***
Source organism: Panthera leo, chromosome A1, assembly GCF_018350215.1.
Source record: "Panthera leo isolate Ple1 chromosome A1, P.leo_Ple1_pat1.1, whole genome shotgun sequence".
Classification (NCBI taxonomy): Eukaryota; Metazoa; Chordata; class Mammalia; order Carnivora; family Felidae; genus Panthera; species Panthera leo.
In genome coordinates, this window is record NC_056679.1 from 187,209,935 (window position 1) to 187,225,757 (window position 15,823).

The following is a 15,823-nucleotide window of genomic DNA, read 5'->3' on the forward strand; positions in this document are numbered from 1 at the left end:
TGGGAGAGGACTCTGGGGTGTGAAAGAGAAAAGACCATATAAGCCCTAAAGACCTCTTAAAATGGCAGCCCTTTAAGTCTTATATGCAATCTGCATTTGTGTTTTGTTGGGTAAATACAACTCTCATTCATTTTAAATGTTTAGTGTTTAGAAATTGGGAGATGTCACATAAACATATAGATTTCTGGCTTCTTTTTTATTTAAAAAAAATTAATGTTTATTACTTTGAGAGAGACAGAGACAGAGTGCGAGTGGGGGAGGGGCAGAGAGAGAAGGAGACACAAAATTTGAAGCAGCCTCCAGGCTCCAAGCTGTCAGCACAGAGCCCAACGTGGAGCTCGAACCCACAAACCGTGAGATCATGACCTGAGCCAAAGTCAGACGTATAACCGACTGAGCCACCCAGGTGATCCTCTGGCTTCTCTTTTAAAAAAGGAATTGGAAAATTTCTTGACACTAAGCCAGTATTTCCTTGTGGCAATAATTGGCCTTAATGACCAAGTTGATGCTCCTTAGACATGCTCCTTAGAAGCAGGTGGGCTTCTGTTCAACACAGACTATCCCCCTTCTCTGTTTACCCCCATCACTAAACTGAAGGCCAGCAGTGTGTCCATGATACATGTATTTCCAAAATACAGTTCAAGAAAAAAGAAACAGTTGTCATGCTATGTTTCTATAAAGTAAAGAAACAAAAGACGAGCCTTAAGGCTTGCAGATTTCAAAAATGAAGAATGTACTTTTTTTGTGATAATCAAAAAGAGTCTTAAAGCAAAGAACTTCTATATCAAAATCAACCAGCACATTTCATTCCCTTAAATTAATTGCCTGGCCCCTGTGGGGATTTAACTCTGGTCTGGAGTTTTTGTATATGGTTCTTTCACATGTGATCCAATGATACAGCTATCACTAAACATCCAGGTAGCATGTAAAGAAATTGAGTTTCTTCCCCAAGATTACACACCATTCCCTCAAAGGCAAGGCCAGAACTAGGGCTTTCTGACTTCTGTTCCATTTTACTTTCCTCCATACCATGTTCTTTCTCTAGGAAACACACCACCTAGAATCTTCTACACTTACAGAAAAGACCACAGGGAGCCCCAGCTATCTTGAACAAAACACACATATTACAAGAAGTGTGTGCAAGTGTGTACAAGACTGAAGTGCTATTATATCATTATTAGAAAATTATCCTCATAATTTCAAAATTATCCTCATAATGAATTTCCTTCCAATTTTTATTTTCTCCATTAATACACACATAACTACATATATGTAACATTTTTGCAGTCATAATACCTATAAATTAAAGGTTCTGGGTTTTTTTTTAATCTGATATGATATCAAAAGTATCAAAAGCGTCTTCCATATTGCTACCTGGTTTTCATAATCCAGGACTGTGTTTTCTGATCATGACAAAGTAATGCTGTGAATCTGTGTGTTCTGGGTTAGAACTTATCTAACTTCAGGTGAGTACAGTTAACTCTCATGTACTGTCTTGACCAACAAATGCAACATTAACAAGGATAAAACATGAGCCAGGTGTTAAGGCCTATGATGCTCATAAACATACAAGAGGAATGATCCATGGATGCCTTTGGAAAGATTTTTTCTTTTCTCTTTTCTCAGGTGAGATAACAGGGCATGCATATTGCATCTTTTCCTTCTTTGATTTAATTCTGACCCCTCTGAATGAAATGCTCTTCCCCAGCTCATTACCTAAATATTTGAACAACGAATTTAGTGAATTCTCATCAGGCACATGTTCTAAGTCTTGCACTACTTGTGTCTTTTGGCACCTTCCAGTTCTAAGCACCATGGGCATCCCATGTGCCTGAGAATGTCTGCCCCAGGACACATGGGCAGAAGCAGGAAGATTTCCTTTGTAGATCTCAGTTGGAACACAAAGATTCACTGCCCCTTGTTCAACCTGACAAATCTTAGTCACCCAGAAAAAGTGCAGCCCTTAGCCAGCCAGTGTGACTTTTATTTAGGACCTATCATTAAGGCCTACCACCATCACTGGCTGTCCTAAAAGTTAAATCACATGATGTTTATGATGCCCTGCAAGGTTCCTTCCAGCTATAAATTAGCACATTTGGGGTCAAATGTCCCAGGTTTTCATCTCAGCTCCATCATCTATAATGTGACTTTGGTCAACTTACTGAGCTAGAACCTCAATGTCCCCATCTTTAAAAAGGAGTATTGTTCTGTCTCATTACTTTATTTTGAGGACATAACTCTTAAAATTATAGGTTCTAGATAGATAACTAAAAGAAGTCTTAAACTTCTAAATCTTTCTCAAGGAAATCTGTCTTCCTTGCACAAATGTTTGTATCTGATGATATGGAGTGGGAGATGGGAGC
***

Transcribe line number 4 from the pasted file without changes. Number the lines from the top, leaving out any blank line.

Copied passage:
In genome coordinates, this window is record NC_056679.1 from 187,209,935 (window position 1) to 187,225,757 (window position 15,823).